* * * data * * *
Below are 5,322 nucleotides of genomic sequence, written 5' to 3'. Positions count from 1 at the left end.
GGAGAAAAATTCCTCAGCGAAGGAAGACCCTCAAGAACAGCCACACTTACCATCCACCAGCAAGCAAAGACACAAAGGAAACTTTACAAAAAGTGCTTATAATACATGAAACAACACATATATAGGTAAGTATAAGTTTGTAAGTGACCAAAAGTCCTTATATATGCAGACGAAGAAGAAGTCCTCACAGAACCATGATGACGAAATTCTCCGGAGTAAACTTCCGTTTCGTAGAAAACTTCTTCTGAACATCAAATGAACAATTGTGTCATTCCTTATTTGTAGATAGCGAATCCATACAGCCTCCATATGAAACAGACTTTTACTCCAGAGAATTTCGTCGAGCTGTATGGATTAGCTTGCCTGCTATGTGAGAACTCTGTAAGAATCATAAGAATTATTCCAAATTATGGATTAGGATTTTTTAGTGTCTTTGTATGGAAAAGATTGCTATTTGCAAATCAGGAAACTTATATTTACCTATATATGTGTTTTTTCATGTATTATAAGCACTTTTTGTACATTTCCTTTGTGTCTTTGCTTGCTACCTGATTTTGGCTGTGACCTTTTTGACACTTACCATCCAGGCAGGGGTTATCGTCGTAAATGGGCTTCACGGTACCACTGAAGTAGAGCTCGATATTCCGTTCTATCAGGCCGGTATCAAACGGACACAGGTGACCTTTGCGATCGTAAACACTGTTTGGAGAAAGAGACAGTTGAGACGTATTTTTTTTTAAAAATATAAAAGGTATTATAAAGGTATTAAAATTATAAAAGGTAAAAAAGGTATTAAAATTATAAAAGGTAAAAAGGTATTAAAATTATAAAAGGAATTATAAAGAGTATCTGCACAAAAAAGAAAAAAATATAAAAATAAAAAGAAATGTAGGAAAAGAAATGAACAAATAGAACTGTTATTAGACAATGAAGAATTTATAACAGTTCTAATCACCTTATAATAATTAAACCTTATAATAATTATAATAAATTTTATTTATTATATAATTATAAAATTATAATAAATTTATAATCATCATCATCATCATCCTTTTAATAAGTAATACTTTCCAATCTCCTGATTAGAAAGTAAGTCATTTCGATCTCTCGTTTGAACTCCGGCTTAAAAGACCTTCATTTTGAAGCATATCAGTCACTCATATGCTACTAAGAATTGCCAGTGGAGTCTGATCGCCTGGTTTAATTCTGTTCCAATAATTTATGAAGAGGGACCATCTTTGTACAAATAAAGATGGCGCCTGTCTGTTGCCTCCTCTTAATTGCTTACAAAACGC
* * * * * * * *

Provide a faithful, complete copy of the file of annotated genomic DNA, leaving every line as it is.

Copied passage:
Below are 5,322 nucleotides of genomic sequence, written 5' to 3'. Positions count from 1 at the left end.
GGAGAAAAATTCCTCAGCGAAGGAAGACCCTCAAGAACAGCCACACTTACCATCCACCAGCAAGCAAAGACACAAAGGAAACTTTACAAAAAGTGCTTATAATACATGAAACAACACATATATAGGTAAGTATAAGTTTGTAAGTGACCAAAAGTCCTTATATATGCAGACGAAGAAGAAGTCCTCACAGAACCATGATGACGAAATTCTCCGGAGTAAACTTCCGTTTCGTAGAAAACTTCTTCTGAACATCAAATGAACAATTGTGTCATTCCTTATTTGTAGATAGCGAATCCATACAGCCTCCATATGAAACAGACTTTTACTCCAGAGAATTTCGTCGAGCTGTATGGATTAGCTTGCCTGCTATGTGAGAACTCTGTAAGAATCATAAGAATTATTCCAAATTATGGATTAGGATTTTTTAGTGTCTTTGTATGGAAAAGATTGCTATTTGCAAATCAGGAAACTTATATTTACCTATATATGTGTTTTTTCATGTATTATAAGCACTTTTTGTACATTTCCTTTGTGTCTTTGCTTGCTACCTGATTTTGGCTGTGACCTTTTTGACACTTACCATCCAGGCAGGGGTTATCGTCGTAAATGGGCTTCACGGTACCACTGAAGTAGAGCTCGATATTCCGTTCTATCAGGCCGGTATCAAACGGACACAGGTGACCTTTGCGATCGTAAACACTGTTTGGAGAAAGAGACAGTTGAGACGTATTTTTTTTTAAAAATATAAAAGGTATTATAAAGGTATTAAAATTATAAAAGGTAAAAAAGGTATTAAAATTATAAAAGGTAAAAAGGTATTAAAATTATAAAAGGAATTATAAAGAGTATCTGCACAAAAAAGAAAAAAATATAAAAATAAAAAGAAATGTAGGAAAAGAAATGAACAAATAGAACTGTTATTAGACAATGAAGAATTTATAACAGTTCTAATCACCTTATAATAATTAAACCTTATAATAATTATAATAAATTTTATTTATTATATAATTATAAAATTATAATAAATTTATAATCATCATCATCATCATCCTTTTAATAAGTAATACTTTCCAATCTCCTGATTAGAAAGTAAGTCATTTCGATCTCTCGTTTGAACTCCGGCTTAAAAGACCTTCATTTTGAAGCATATCAGTCACTCATATGCTACTAAGAATTGCCAGTGGAGTCTGATCGCCTGGTTTAATTCTGTTCCAATAATTTATGAAGAGGGACCATCTTTGTACAAATAAAGATGGCGCCTGTCTGTTGCCTCCTCTTAATTGCTTACAAAACGC